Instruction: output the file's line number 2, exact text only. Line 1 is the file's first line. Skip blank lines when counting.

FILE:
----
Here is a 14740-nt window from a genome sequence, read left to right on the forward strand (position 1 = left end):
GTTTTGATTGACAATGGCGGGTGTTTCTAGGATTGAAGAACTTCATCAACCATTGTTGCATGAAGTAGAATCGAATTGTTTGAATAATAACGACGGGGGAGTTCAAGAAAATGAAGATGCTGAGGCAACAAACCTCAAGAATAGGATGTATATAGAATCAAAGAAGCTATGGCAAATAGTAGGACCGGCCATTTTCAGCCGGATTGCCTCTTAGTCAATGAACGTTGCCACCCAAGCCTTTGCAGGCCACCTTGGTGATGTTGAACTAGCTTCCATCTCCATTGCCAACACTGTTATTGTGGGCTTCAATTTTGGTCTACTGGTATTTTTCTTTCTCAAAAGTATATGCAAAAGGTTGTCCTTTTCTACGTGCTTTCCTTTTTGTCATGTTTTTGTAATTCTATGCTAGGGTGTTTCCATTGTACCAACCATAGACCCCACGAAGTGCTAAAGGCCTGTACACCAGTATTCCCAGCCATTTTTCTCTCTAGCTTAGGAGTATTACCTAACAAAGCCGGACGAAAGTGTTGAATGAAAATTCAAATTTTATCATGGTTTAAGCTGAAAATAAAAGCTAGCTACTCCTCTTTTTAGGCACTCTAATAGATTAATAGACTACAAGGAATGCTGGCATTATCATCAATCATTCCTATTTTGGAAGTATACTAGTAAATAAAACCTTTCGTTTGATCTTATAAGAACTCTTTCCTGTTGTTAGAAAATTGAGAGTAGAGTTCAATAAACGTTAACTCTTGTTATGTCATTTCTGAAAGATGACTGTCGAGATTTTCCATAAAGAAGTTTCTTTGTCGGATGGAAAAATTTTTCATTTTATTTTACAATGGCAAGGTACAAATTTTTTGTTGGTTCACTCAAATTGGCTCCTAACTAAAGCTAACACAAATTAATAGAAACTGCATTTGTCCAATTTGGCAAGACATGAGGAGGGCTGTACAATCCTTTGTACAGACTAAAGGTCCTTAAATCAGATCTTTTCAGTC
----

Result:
GTTTTGATTGACAATGGCGGGTGTTTCTAGGATTGAAGAACTTCATCAACCATTGTTGCATGAAGTAGAATCGAATTGTTTGAATAATAACGACGGGGGAGTTCAAGAAAATGAAGATGCTGAGGCAACAAACCTCAAGAATAGGATGTATATAGAATCAAAGAAGCTATGGCAAATAGTAGGACCGGCCATTTTCAGCCGGATTGCCTCTTAGTCAATGAACGTTGCCACCCAAGCCTTTGCAGGCCACCTTGGTGATGTTGAACTAGCTTCCATCTCCATTGCCAACACTGTTATTGTGGGCTTCAATTTTGGTCTACTGGTATTTTTCTTTCTCAAAAGTATATGCAAAAGGTTGTCCTTTTCTACGTGCTTTCCTTTTTGTCATGTTTTTGTAATTCTATGCTAGGGTGTTTCCATTGTACCAACCATAGACCCCACGAAGTGCTAAAGGCCTGTACACCAGTATTCCCAGCCATTTTTCTCTCTAGCTTAGGAGTATTACCTAACAAAGCCGGACGAAAGTGTTGAATGAAAATTCAAATTTTATCATGGTTTAAGCTGAAAATAAAAGCTAGCTACTCCTCTTTTTAGGCACTCTAATAGATTAATAGACTACAAGGAATGCTGGCATTATCATCAATCATTCCTATTTTGGAAGTATACTAGTAAATAAAACCTTTCGTTTGATCTTATAAGAACTCTTTCCTGTTGTTAGAAAATTGAGAGTAGAGTTCAATAAACGTTAACTCTTGTTATGTCATTTCTGAAAGATGACTGTCGAGATTTTCCATAAAGAAGTTTCTTTGTCGGATGGAAAAATTTTTCATTTTATTTTACAATGGCAAGGTACAAATTTTTTGTTGGTTCACTCAAATTGGCTCCTAACTAAAGCTAACACAAATTAATAGAAACTGCATTTGTCCAATTTGGCAAGACATGAGGAGGGCTGTACAATCCTTTGTACAGACTAAAGGTCCTTAAATCAGATCTTTTCAGTC